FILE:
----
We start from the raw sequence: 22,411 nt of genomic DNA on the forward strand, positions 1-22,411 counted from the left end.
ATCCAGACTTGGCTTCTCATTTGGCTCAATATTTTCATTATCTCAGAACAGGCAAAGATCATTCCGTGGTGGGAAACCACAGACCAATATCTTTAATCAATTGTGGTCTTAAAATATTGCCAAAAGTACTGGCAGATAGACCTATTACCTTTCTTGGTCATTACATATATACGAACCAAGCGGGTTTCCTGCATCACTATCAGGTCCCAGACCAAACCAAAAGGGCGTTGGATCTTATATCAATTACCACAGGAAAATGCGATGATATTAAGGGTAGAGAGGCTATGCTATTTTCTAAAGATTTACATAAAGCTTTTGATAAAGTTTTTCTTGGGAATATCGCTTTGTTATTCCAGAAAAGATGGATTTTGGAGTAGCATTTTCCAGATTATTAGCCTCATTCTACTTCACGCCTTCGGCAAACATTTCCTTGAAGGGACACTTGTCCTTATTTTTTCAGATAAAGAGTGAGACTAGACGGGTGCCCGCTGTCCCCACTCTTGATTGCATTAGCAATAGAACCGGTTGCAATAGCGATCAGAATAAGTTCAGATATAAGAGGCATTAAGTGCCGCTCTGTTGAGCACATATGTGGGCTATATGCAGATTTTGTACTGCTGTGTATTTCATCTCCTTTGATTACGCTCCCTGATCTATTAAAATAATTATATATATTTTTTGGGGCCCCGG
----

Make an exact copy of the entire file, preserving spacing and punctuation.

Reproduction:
We start from the raw sequence: 22,411 nt of genomic DNA on the forward strand, positions 1-22,411 counted from the left end.
ATCCAGACTTGGCTTCTCATTTGGCTCAATATTTTCATTATCTCAGAACAGGCAAAGATCATTCCGTGGTGGGAAACCACAGACCAATATCTTTAATCAATTGTGGTCTTAAAATATTGCCAAAAGTACTGGCAGATAGACCTATTACCTTTCTTGGTCATTACATATATACGAACCAAGCGGGTTTCCTGCATCACTATCAGGTCCCAGACCAAACCAAAAGGGCGTTGGATCTTATATCAATTACCACAGGAAAATGCGATGATATTAAGGGTAGAGAGGCTATGCTATTTTCTAAAGATTTACATAAAGCTTTTGATAAAGTTTTTCTTGGGAATATCGCTTTGTTATTCCAGAAAAGATGGATTTTGGAGTAGCATTTTCCAGATTATTAGCCTCATTCTACTTCACGCCTTCGGCAAACATTTCCTTGAAGGGACACTTGTCCTTATTTTTTCAGATAAAGAGTGAGACTAGACGGGTGCCCGCTGTCCCCACTCTTGATTGCATTAGCAATAGAACCGGTTGCAATAGCGATCAGAATAAGTTCAGATATAAGAGGCATTAAGTGCCGCTCTGTTGAGCACATATGTGGGCTATATGCAGATTTTGTACTGCTGTGTATTTCATCTCCTTTGATTACGCTCCCTGATCTATTAAAATAATTATATATATTTTTTGGGGCCCCGG